Friday, August 31, 2012

Knitting...on the Road?

Do you take your knitting everywhere?  Do you always carry a project that fits conveniently in your purse? Have sticks...will travel?  Be careful out there!

FREE RANGE by Whitehead

Thursday, August 30, 2012

More Smoke

The Alpine Lake Blaze, having already burned more than 6,000 acres, kicked up a big plume of smoke today, and the winds sent it north/northeast.  These pictures show the varying scenes created in the west as the afternoon progressed.  When the sun set, it was blood red.  I wish my pictures showed more of the intensity of color in the clouds and sun that I witnessed; but these photos somewhat record it.

Wednesday, August 29, 2012

Watching the skies...

I think autumn has always been one of the best times for sunset pictures.  I'm fortunate to have an unobstructed view, and I had to record last night's sky. If the autumn season keeps producing nice sunsets, I may be adding a few more posts in the next few weeks to record what nature does with her paintbrush. 

This photo was taken, looking toward the sun setting in the west, just ducking behind the Wind River Range.

At the same time, I took this picture, looking to the east, (Riverton is just over the hill) and the clouds were reflecting some of the sunset colors. 

Tuesday, August 28, 2012

Retire...or Rewire?

I read a recent editorial (8/26/12) in The Riverton Ranger, written by Randy Tucker, who said some things that rang true for me.  His piece was about having retired from education, and he titled it, “No back-to-school for me.”  I had to chuckle, because I could say the same!  For Randy, it’s the first time in nearly 50 years that he hasn’t “taken part in the annual American rite of autumn.”  I was nodding my head in agreement as I read his words about how school has filled his life, first as a student, and then as a teacher and a coach.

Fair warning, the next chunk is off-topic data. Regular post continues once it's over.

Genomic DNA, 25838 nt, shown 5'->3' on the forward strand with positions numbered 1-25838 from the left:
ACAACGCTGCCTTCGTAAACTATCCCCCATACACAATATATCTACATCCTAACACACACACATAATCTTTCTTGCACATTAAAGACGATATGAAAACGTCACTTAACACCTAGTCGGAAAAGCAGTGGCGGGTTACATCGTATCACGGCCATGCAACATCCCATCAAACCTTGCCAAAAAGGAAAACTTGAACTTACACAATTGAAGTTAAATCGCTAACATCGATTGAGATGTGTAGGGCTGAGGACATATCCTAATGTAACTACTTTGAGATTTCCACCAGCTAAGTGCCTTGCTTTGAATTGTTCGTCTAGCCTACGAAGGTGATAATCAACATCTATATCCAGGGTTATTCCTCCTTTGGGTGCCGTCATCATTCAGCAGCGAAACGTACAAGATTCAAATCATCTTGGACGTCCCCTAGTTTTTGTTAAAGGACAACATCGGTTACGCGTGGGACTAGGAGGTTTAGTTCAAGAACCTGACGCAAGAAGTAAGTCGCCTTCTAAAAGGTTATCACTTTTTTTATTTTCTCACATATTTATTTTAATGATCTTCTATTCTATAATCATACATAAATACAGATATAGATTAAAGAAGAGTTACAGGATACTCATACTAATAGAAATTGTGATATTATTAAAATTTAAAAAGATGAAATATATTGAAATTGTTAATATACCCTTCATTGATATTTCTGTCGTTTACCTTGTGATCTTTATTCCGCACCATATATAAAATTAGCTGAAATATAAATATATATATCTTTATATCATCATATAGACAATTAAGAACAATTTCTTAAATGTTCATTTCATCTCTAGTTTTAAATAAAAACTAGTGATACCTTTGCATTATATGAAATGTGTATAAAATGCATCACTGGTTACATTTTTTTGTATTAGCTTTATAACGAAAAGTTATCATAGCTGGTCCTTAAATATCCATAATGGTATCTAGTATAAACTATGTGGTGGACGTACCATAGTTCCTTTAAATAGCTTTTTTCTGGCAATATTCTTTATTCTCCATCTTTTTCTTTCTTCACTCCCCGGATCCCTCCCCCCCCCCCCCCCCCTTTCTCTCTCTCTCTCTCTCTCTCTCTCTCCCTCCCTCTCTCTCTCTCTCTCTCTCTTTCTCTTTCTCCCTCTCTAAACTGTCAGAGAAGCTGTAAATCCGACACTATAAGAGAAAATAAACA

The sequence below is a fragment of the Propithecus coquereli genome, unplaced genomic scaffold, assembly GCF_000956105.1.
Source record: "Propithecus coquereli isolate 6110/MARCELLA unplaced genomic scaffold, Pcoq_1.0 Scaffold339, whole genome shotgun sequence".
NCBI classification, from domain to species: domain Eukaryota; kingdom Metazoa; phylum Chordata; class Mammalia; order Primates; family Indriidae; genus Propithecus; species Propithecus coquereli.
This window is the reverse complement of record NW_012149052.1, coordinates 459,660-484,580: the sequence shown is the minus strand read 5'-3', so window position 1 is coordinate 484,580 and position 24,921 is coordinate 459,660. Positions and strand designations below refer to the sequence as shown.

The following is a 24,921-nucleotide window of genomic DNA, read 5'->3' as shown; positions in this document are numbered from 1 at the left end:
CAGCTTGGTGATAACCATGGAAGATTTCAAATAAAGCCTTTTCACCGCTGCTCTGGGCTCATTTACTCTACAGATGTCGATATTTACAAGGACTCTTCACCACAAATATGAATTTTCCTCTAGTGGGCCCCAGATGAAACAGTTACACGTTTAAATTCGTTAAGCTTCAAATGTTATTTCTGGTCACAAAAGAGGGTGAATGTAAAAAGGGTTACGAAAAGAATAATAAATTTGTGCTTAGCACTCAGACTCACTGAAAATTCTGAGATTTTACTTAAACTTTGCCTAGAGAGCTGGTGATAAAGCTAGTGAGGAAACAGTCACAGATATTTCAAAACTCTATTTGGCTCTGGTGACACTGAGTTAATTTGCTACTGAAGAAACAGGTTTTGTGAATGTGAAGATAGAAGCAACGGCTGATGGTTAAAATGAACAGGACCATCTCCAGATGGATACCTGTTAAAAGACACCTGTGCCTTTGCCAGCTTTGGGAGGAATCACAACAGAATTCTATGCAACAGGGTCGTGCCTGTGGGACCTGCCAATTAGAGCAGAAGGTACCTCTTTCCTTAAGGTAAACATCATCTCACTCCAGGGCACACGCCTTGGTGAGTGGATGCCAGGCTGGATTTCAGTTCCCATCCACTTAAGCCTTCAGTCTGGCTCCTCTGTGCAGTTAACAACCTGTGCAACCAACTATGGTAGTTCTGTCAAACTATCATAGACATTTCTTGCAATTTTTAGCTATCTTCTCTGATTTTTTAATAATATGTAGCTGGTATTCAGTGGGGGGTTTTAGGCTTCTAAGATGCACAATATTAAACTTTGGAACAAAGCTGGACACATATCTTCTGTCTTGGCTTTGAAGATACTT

This is also the first autumn that I have not returned to school.  Am I sad? No.  Am I feeling nostalgic? Not really.  The time was absolutely right for me to move on.  And there are so many things that I can do! Of course my educational background serves as guide, motivation, and perhaps shapes the way I continue the exploration of ideas and connections with people. 

 I like these words from Goldie Hawn which I heard in a TV interview:
“The beauty of getting older is the surprise of what else you can do to make the world a better place with the wisdom you’ve accrued over those years.”

More favorite quotes:

“I’ve come to believe that each of us has a personal calling that’s as unique as a finger-print—and that the best way to succeed is to discover what you love and then find a way to offer it to others in the form of service, working hard, and also allowing the energy of the universe to lead you.”   Oprah Winfrey

 “Education is what survives when what has been learned has been forgotten.”   B.F. Skinner

“Bachelor’s degrees make pretty good placemats if you get ’em laminated.”    J Jacques

Because of my love of piano and music education, I have to add these:

“After silence, that which comes nearest to expressing the inexpressible is music.”   Aldous Huxley

“Opera is when a guy gets stabbed in the back and, instead of bleeding, he sings.”  Ed Gardner

Monday, August 27, 2012

Smoke Gets In Your Skies